The online pet website, Neopets, has confirmed it fell victim to a data breach, exposing the personal information of approximately 69 million users. The website’s source code was also stolen in the attack. Recently, Neopets launched NFTs, which are part of a plan to create an online Metaverse game, in which users can own, raise and play games with their virtual pets.
According to reports, the breach occurred on Tuesday and has since been attributed to a hacker known as ‘TarTaxX’, who began selling the source code and database on the dark web, charing approximately $94,000 in Bitcoin. The hacker has not revealed how they obtained access, however, they have confirmed that the data was not ransomed.
Tim Marley, VP Audit, Risk & Compliance at Cerberus Sentinel told the IT Security Guru that: “The failure to keep our stakeholder’s sensitive data confidential is coming with greater consequences for organizations in the United States. Five states currently have privacy laws and another six have legislation at some stage of review. At the end of the day, we shouldn’t need legislation to force us to examine the sensitive data in our possession and verify that we protect it at every stage of the data lifecycle. We are the custodians of this data and owe it to our customers, clients, partners, and residents to verify that we always manage this information securely. If we fail to do so, we stand to lose their trust and may incur significant financial and operational penalties as a result.”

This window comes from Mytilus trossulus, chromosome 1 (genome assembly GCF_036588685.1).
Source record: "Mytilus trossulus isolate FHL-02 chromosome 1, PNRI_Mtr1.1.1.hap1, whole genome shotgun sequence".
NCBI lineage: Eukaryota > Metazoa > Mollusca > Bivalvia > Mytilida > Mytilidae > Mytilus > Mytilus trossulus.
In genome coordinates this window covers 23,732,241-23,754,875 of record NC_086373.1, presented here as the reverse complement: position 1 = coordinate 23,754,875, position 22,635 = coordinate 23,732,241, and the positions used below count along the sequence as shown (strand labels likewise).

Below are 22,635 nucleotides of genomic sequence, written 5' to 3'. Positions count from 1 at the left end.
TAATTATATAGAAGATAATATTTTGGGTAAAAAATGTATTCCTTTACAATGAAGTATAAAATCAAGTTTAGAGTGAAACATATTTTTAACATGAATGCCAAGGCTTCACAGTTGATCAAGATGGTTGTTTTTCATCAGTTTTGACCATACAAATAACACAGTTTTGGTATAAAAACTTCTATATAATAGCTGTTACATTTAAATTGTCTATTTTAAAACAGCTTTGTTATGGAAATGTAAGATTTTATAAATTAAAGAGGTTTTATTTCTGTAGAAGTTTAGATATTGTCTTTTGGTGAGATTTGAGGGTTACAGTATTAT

Neopets members are strongly urged to change their passwords on any site with a similar or the same password as the one they used on the virtual game. Unfortunately, however, changing passwords on the Neopets site is not guaranteed to secure the account if hackers still have access to the servers, which in this instance holds true.
Marley continues: “I’m particularly concerned over the potential exposure of sensitive data for children under the age of 13. While this site may not specifically cater to that age group, I believe it’s likely we’ll see a much greater consumption of these services by children. If so, then we may see the FTC investigating under the Children’s Online Privacy Protection Rule (COPPA).”
Also commenting on the incident is Mike Varley, threat consultant at Adarma: “Responding to incidents such as these needs a finely tuned balance of speed along with remedial actions. Incident responders should be seeking to validate claims from the threat actor that they have “live” access to the database, that was reportedly confirmed by another user of the initial forum where the leak was posted. From there, responders will work backwards to identify both the point of initial access and any persistence mechanisms the actor may have installed. Once identified, a remediation plan can be created that’ll involve multiple actions occurring simultaneously (or in rapid succession) designed to remove the adversary from the network, deny their access back into the environment, and monitor for any further resurgence in adversary activity.
He concluded that “lessons learned after the threat has been eradicated should be viewed by organisations as a way to improve, to build back better and a stark reminder to take the security of their environment, and their customers, very seriously by stopping history from repeating itself.”
According to a reddit user this is not the first data breach affecting the virtual pet world. As such, there is a Twitter account set up, which members can refer to for official updates from staff, and how to proceed if their data has been affected.